The quartet, hailed as “the future of chamber music” by Strings magazine, was founded in 2005. Members include Johnny Gandelsman, violin; Colin Jacobsen, violin; Nicholas Cords, viola; and Michael Nicolas, cello.

The quartet’s first visit includes a world-premiere performance of a new piece by composer Matana Roberts. The work was commissioned for Brooklyn Rider as part of the quartet’s new project, "Healing Modes," which explores Robert’s perspective on healing and music. The collaborative second visit with Irish fiddler Martin Hayes connects two different styles of music and explores Irish music and folk traditions. The final visit brings the quartet and Mexican vocal jazz singer Magos Herrera together and includes a little bit of classical music, a little bit of jazz and a little bit of Latin-American influence.

Swartz started the Visiting Quartet Residency program 13 years ago to engage world-renowned quartets to serve in residence for one year at a time in the School of Music strings program. Unique among music schools nationwide, the program’s resident artists work intensively with students on projects designed to form the basis of the chamber music curriculum.

The opportunity to study with a professional ensemble allows students to see the collaborative process from the inside out — including the way the quartet communicates, rehearses, performs, manages and prioritizes its schedule.

“Students witness extraordinary music-making and feel the power of what can be achieved when everyone contributes a 100 percent effort,” said Nancy Buck, associate professor in the School of Music strings program. “They see how chamber music is not about following, but rather leading.”

Over a four-year period, students work with four different professional string quartets and on three projects each year for a total of 12 projects as part of a comprehensive chamber music curriculum.

Students also engage with the community through the creation and performance of new music. Each year, ASU composition students visit the Phoenix Art Museum and select a work of art as inspiration to write new music for string ensembles. The visiting quartet workshops the new pieces with the student composers, culminating in world-premiere performances by School of Music string students at the museum — in the galleries with the artwork that inspired the composition.

The largest project in the program invites more than 1,000 high school students to ASU annually to hear the visiting quartet perform, hear ASU students perform alongside the quartet, participate in discussions and learn the history of and traditions about the music.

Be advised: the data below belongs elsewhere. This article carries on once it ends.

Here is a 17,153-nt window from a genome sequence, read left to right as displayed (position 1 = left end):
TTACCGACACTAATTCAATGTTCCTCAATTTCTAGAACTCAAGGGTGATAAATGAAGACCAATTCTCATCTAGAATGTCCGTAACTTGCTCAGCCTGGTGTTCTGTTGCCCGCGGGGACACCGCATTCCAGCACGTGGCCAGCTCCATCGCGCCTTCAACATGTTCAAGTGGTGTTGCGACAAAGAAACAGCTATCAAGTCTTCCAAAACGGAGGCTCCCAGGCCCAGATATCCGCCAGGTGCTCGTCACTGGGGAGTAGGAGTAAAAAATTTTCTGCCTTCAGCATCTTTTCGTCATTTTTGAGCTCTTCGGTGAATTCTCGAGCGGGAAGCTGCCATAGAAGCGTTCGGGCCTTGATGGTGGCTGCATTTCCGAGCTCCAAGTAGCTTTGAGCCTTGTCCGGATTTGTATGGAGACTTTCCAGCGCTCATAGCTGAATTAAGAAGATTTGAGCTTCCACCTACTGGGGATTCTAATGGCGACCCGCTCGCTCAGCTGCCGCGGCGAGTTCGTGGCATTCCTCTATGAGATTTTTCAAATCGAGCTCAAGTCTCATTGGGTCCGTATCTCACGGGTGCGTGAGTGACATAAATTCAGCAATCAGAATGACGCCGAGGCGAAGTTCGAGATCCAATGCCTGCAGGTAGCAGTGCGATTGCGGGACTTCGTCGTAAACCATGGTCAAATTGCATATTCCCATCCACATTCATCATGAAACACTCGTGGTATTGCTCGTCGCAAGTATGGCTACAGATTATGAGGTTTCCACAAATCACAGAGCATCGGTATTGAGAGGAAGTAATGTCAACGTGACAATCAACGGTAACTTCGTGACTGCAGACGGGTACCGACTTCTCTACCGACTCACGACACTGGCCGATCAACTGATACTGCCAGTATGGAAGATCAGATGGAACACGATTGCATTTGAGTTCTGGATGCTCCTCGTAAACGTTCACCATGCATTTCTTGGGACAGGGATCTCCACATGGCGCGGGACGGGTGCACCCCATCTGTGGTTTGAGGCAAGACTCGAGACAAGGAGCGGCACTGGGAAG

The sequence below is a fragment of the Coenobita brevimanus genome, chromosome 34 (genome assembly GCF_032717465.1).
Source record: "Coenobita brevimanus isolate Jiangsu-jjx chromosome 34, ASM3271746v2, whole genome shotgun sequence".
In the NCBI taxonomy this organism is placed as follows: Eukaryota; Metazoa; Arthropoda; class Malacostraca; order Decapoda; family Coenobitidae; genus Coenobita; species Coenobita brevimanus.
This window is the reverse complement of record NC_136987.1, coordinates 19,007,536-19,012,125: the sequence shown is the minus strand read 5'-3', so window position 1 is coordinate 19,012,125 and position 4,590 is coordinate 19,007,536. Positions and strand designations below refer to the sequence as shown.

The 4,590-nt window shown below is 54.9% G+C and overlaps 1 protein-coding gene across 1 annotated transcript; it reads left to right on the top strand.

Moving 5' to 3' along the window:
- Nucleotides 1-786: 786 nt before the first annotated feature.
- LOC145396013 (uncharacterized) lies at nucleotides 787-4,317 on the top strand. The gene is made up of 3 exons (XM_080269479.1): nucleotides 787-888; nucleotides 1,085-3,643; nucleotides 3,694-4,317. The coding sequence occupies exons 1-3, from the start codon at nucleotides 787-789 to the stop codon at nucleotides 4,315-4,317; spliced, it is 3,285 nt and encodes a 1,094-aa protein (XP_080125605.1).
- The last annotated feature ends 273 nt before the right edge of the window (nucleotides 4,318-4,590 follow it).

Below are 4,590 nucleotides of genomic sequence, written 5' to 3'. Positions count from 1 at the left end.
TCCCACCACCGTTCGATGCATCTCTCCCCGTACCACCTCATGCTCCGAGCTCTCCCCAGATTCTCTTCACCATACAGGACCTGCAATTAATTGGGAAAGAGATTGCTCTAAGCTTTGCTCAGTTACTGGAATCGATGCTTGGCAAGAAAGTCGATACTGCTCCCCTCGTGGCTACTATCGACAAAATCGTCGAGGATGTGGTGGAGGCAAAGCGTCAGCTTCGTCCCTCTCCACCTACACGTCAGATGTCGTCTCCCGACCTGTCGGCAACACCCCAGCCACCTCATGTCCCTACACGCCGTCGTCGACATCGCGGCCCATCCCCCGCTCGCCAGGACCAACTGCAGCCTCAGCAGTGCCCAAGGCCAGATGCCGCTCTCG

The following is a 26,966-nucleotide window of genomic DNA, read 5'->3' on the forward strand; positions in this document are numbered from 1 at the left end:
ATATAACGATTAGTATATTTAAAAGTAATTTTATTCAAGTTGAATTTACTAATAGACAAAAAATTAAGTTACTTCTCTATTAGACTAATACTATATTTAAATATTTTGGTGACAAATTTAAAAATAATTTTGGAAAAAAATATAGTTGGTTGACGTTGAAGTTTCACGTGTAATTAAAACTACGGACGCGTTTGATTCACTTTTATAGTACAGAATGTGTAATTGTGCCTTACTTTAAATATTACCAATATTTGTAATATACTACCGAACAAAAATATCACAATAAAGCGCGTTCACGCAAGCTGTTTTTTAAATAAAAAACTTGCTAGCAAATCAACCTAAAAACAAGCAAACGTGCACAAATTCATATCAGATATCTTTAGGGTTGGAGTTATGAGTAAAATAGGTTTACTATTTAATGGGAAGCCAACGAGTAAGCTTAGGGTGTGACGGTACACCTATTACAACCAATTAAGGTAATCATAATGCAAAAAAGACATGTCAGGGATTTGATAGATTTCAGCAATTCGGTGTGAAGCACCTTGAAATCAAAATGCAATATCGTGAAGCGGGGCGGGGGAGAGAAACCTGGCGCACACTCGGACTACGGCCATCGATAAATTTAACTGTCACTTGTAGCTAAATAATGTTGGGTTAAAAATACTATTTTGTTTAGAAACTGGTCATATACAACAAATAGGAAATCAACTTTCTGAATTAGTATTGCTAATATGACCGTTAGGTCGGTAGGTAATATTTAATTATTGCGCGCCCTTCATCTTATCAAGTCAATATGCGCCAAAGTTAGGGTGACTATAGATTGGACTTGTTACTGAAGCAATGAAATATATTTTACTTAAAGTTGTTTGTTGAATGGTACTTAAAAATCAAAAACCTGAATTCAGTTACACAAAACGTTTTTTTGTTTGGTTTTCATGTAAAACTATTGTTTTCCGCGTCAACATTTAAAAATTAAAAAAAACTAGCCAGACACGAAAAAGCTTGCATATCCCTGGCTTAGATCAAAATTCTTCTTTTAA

At the completion of the projects, students also share what they have learned by performing at Mayo Clinic as part of a collaboration to support the clinic’s mission for humanities in medicine.

The residency program also engages the Tetra String Quartet, a local string quartet composed of School of Music alumni, to assist with presentations for visiting high school students and to visit high schools and work directly with students prior to the annual performance.

Jill Osborne, strings teacher at Tempe High School, said her students have participated in workshops with Tetra for four years.

“The students have said the program has inspired them to want to practice more, hear more concerts and attend more concerts,” said Osborne. “There’s definitely an impact on the Tempe High strings program in the last four years — our program has grown at least 400 percent. I believe a large part of our growth is because the students are so inspired by the ASU performances.”

Swartz said the program is a benefit to the community by providing a unique opportunity to learn about each quartet with three featured concerts throughout the year.

“I think there is an incredible impact that these artists have on our individual students, our school and our community,” said Swartz.

Brooklyn Rider’s performances are in Katzin Concert Hall on ASU’s Tempe campus. Purchase tickets from the Herberger Institute box office.

Brooklyn Rider String Quartet
“Healing Modes”
7:30 p.m. Nov. 2

Brooklyn Rider String Quartet with Martin Hayes
7:30 p.m. Jan. 31

Brooklyn Rider String Quartet with Magos Herrera
“Dreamers”
7:30 p.m. March 21

Lynne MacDonald

communications specialist, School of Music

480-727-7189